I knelt on the sidewalk this morning and hugged Hank tight, long enough for my heart to feel the courage coursing through his. I looked into his mud puddle eyes and tried hard to close the circuit, kissed the palm of his hand and promised a chocolate chip cookie at pick up. I love you, I whispered, gently tying the sentence to his ear, double checking the knot. I watched him walk away from the corner with the rest of the small group, clutching the sawtooth acorn cap reminiscent of his own wild hair.
His default answer is Yes, his default attitude Let's go, he gets that from his dad.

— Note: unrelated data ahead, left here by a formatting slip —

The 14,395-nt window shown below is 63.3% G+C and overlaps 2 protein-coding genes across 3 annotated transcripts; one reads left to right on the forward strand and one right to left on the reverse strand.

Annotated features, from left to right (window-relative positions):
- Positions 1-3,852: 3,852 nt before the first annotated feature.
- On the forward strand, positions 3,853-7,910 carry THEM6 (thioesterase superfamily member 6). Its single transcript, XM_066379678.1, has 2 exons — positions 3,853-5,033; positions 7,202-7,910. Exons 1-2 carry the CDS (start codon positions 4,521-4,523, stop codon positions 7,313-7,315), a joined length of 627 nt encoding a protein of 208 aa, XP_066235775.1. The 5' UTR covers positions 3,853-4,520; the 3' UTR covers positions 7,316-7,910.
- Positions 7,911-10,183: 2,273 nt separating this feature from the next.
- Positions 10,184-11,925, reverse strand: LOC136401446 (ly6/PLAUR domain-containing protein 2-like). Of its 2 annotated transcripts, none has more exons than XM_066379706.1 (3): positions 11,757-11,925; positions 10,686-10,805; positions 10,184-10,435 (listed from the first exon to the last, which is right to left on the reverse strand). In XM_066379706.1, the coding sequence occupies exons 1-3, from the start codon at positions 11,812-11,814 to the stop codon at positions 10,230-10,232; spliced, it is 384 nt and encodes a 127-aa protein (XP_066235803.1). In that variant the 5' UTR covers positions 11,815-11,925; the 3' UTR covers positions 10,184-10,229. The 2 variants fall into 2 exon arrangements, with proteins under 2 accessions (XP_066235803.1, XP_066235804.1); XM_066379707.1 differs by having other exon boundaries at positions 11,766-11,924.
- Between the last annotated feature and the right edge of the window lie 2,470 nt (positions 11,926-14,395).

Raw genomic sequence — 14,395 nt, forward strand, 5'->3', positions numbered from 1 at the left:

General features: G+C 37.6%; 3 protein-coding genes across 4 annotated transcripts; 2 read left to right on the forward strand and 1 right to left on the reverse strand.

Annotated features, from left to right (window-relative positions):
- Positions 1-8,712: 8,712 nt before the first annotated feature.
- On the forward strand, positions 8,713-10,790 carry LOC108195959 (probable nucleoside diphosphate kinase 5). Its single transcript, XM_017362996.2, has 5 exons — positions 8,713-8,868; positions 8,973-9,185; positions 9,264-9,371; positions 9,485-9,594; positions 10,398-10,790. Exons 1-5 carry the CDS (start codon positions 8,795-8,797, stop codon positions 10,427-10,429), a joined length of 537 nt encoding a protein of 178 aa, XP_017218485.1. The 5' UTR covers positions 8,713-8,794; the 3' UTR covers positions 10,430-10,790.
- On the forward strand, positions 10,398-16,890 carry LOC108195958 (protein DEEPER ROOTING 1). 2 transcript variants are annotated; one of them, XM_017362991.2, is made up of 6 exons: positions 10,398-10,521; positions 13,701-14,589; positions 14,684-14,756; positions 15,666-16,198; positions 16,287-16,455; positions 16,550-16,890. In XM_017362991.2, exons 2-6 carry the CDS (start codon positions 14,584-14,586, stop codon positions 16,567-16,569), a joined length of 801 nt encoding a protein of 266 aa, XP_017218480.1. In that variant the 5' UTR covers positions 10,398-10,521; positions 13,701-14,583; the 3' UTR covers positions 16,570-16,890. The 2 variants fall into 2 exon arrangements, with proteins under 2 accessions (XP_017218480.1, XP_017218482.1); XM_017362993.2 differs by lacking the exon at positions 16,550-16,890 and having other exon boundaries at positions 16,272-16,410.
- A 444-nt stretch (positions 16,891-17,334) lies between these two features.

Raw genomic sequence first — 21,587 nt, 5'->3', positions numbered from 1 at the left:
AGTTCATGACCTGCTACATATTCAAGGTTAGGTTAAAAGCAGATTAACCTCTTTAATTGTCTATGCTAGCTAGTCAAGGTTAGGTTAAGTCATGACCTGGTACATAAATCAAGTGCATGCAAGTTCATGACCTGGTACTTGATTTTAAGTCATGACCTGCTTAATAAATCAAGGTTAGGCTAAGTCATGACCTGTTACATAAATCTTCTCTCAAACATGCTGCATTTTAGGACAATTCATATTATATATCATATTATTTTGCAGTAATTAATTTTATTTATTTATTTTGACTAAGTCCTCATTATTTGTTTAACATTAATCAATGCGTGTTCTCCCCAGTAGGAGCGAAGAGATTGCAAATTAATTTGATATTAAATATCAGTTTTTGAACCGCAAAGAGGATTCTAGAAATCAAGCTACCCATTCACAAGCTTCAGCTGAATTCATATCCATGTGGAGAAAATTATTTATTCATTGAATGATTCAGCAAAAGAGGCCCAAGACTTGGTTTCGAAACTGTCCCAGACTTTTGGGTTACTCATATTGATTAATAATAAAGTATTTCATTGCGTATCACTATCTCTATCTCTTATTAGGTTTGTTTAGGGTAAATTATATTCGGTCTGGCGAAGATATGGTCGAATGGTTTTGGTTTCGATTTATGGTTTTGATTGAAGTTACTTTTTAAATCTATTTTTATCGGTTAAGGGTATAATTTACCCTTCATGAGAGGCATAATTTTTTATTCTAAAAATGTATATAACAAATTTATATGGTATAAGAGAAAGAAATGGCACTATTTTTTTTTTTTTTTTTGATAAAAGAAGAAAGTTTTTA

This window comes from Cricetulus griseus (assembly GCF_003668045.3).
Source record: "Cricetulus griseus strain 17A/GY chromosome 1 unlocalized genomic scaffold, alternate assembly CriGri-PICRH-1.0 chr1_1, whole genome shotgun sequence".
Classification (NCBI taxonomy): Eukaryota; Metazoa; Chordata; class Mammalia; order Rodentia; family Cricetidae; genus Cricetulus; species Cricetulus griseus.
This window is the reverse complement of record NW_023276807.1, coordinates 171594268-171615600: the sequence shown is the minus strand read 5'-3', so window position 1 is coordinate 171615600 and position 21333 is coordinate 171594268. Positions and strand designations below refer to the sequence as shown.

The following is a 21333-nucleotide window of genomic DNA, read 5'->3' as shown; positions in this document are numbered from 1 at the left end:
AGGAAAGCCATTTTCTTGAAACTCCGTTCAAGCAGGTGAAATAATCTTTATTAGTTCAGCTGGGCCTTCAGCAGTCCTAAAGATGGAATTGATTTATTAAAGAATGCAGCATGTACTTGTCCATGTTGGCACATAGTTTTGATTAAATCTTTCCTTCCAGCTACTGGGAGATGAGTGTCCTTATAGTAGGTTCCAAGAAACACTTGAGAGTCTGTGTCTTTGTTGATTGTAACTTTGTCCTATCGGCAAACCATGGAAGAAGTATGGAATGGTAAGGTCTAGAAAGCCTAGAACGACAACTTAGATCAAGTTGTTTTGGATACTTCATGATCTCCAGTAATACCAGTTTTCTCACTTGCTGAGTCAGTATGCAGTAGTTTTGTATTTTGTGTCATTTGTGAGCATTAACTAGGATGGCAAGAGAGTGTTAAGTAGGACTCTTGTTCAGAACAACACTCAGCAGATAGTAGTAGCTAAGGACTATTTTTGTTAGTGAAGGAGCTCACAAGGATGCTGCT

But there's something about the sudden idea of school for thirteen years combined with the dread of more rhyming words today.
He loves everything about kindergarten - his teacher most of all, but also his classmates and the cafeteria, art projects and music and stem stations and quiet time, but the brief phonemic work of rhyming seems to send him into fits of existential arithmetic. The teacher has called me and the principal has distracted him, he's been allowed to read poems to the class or read books to himself instead. He'll get through this, likely just a blip on the radar, but Oh! his aches will always be mine.